LBB> Do you think that's still a problem within advertising agencies? That the capabilities of what a producer is allowed to do is still a bit siloed?
Sumit> I think it's certainly getting better, but the problem is still that they're not pushing as far as creative wants to go, so there's always an endpoint. Creativity can literally go into wild areas, and at some point, it gets brought back into this advertising bent. I'll give you a simple example. Most advertising is always disruption – you’re in the middle of doing something and then I'm going to stop you in your tracks. But the kinds of experiences that clients and really smart creators want to create are things that invite people in to participate, something that you want to actually experience. It's the difference between a Lego Movie and showing somebody an ad. I want to watch The Lego Movie, my four-year-old wants to watch The Lego Movie. He doesn't look at it as an ad, but it effectively is. I think, ideally, we would create things that people want to experience, but that gets limited because the advertising production model pushes things into this disruption space.
LBB> A lot of this conversation is about being involved as early in the process as possible. Especially as an external partner, how are you managing that?
Sumit> It's mostly through relationship building. It’s certainly not perfect the first time around with a new partner. Almost always the first time someone calls us is when everything's on fire. We definitely started as firefighters, but two or three projects in, they start asking those questions earlier. What if we didn't want to have a fire? What if we actually wanted to do X or how would you do Y? And then suddenly the conversation changes and we get brought in at the beginning. We've had clients who've partnered us with their creative agency where they love their creative, but not the execution situation, and link us two together. That works really great because we're used to working with agencies. We've had agencies that demand it. They tell their client to not mess with the system and that we're part of the secret sauce. That's what we look for in all of our partners - agencies, creatives, production companies, philanthropists. Do you see that our part of the process can make or break what it is you're doing? And if they get that, then we can start to really work together in a smart way.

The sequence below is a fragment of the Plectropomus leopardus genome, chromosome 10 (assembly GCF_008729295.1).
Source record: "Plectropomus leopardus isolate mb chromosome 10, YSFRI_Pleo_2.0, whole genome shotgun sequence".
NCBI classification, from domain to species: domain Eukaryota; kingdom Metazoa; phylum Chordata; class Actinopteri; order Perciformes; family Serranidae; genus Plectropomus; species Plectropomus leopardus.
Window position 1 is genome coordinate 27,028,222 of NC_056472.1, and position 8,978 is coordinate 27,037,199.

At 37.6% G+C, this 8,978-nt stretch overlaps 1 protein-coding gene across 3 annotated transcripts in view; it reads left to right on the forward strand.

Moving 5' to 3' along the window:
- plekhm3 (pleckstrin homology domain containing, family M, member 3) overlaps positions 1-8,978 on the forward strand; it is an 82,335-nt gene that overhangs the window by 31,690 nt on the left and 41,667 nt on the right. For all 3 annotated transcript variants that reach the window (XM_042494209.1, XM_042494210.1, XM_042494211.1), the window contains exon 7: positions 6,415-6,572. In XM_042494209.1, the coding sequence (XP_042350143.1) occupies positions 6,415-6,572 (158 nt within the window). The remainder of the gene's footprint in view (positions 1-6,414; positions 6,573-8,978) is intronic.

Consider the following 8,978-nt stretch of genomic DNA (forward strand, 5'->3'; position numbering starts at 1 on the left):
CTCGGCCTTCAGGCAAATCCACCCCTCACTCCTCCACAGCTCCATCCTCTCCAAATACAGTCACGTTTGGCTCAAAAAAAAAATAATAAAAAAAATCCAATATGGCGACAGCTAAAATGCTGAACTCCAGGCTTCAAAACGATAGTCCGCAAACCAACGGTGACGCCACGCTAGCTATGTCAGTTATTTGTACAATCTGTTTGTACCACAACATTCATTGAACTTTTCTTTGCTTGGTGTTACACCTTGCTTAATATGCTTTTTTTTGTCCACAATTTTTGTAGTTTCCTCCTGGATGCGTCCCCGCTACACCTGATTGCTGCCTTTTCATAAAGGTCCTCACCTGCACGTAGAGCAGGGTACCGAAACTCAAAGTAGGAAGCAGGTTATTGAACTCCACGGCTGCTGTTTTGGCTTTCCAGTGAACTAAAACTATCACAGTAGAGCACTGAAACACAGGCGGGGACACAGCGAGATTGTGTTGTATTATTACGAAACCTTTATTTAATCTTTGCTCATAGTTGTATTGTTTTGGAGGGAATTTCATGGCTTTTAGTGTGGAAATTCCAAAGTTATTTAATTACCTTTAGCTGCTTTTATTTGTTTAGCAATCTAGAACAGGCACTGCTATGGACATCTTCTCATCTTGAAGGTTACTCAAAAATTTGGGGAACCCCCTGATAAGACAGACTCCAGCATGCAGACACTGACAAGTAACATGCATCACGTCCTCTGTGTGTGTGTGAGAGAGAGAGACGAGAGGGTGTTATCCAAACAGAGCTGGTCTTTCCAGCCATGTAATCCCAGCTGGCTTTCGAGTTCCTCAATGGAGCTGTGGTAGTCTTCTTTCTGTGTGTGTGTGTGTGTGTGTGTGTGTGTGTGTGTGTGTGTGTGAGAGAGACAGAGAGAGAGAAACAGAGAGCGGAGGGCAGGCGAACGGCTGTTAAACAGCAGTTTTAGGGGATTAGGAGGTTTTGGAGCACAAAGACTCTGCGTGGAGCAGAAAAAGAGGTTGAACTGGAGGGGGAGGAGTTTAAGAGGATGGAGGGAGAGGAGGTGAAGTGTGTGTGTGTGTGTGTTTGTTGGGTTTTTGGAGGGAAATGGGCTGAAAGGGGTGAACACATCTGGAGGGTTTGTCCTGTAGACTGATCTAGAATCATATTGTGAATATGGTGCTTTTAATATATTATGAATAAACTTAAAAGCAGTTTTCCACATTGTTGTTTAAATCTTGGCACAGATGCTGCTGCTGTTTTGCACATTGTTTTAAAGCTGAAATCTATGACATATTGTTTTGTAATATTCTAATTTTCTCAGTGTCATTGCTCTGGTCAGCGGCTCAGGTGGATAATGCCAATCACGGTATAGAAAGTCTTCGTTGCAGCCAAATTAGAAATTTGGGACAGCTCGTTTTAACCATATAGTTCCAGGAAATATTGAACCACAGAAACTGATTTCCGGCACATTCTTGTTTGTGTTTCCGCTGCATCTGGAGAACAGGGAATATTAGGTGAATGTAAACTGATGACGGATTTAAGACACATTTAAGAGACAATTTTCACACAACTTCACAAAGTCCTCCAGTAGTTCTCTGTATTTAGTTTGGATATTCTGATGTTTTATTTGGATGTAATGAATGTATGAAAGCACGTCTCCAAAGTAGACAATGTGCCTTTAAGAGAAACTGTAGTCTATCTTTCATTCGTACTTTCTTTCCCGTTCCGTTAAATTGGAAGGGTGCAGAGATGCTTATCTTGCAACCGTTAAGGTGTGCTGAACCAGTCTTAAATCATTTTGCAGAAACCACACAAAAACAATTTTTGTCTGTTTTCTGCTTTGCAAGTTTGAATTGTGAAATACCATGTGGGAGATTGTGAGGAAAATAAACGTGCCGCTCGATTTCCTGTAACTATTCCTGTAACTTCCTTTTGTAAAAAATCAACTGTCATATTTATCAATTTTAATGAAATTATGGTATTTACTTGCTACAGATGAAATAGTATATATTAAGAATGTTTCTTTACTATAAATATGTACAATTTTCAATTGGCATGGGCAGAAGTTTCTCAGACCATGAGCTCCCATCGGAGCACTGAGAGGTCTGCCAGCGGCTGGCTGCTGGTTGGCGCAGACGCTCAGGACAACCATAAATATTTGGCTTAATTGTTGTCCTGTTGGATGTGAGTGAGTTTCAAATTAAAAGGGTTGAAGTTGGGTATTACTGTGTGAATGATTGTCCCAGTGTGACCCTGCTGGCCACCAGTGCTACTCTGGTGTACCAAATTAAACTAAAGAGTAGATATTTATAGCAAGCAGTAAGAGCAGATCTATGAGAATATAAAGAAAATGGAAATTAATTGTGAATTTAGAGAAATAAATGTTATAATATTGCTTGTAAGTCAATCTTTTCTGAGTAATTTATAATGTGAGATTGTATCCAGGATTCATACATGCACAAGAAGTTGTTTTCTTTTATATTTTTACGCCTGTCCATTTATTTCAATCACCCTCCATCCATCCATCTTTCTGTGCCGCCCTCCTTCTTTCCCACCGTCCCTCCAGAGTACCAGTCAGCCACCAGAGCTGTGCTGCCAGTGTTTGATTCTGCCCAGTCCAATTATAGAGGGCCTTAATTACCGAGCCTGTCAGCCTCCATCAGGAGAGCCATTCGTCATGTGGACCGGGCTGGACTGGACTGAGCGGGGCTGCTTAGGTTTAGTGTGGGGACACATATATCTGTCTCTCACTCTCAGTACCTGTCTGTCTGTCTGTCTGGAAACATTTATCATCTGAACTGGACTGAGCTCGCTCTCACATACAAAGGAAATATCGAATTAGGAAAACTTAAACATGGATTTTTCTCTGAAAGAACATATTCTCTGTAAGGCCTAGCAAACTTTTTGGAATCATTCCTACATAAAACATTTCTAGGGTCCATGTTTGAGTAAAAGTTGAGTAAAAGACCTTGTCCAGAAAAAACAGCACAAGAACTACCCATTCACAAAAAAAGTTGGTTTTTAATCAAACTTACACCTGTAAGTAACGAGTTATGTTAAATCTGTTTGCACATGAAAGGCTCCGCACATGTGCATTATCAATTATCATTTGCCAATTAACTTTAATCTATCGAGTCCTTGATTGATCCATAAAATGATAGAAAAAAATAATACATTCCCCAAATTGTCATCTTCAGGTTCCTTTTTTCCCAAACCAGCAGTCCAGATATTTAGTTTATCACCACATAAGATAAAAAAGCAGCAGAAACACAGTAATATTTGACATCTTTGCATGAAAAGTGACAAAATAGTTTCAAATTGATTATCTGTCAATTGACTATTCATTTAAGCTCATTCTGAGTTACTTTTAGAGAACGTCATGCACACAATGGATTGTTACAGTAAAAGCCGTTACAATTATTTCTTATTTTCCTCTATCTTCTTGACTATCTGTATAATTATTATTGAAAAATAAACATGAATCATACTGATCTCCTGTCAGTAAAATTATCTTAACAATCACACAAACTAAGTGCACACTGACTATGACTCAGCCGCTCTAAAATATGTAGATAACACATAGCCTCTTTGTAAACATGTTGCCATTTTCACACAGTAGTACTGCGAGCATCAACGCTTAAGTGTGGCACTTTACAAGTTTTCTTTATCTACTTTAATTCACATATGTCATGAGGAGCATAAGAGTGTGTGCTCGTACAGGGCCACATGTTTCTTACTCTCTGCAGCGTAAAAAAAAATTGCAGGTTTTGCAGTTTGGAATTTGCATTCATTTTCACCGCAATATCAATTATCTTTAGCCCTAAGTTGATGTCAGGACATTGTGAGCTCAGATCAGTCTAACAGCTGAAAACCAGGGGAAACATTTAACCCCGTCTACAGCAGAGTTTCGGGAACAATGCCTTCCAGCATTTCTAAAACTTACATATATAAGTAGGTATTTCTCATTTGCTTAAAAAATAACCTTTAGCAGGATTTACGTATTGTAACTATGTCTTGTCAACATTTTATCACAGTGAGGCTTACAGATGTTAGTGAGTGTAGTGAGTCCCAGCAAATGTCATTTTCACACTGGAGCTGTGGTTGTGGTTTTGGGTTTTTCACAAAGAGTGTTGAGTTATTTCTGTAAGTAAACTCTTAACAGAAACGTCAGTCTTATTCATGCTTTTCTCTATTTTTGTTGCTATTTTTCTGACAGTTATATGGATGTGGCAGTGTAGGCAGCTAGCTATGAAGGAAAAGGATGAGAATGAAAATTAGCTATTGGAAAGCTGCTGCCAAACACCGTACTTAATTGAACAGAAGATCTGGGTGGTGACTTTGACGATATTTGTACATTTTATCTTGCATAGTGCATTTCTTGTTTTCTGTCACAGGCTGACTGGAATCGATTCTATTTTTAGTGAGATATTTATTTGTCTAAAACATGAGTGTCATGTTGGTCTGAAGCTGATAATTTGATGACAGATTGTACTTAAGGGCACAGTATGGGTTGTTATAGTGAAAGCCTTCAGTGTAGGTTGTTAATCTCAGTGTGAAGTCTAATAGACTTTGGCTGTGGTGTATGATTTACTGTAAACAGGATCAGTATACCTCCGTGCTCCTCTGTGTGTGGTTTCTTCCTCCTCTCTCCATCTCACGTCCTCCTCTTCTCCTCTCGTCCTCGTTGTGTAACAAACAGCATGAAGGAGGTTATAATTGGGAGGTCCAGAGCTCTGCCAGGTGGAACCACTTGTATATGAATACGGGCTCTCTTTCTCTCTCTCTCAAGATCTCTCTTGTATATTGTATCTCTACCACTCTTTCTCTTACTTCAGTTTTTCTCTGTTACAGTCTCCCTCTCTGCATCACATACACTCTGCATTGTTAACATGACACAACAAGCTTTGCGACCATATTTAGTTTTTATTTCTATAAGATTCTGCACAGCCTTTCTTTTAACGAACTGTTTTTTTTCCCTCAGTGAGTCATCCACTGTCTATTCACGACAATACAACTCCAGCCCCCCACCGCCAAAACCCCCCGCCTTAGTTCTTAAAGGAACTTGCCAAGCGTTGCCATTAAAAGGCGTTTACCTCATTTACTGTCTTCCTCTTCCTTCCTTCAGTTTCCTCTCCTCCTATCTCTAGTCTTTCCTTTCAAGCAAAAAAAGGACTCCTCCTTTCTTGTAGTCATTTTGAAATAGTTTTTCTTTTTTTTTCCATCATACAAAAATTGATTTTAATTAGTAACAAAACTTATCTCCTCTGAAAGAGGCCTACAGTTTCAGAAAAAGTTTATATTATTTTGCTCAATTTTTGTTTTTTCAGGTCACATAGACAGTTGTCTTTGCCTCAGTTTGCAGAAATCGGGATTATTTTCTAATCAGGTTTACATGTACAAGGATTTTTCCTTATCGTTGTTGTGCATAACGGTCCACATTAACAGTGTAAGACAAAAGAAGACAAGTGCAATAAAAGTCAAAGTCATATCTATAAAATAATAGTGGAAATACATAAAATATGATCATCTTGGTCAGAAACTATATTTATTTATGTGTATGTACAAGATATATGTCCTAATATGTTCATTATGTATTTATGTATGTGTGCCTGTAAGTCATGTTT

LBB> You helped build a house! Can you tell me more about that project?
Sumit> This is such a great example because we're actually breaking industry records, which is really neat. Habitat for Humanity has a lot of land that's been donated to them, but they can't afford to build enough houses. They follow the very old traditional production model of building a house - and I say production because it's what it is - and they've never questioned how they build. When we showed up, I said to them to give me the piece of land that they don't care about, and let us do something different with it, let us experiment and show them what we can do. We said we would also help with fundraising. We got a conversation going with the University of Waterloo in Canada, which is our biggest Building Sciences school, and a really great architect that came out of there. We just got the three groups talking. The scientists never talk to the people who are building houses on site, and as soon as they all started exchanging information, they realised that they could do something differently. We ended up realising that if we engineer the outside of the house and build it in a factory in a modular way, then we spend all the volunteer effort inside the house, we can get a better product for much less money, done way faster, and it's overall a better experience for everyone. We took the volunteers out of the engineering side of it and put the volunteers into the on-site building side of it. We stood up a house in three days, and they were blown away because building a home is typically a month-long process. It just started by all the same techniques that we would apply to a production. Bring the right people together, talk about the problems and how we can make them better, and create a good environment for collaboration. It wasn't creative-led, it wasn't engineering-led, it wasn't client-led, it was truly collaborative.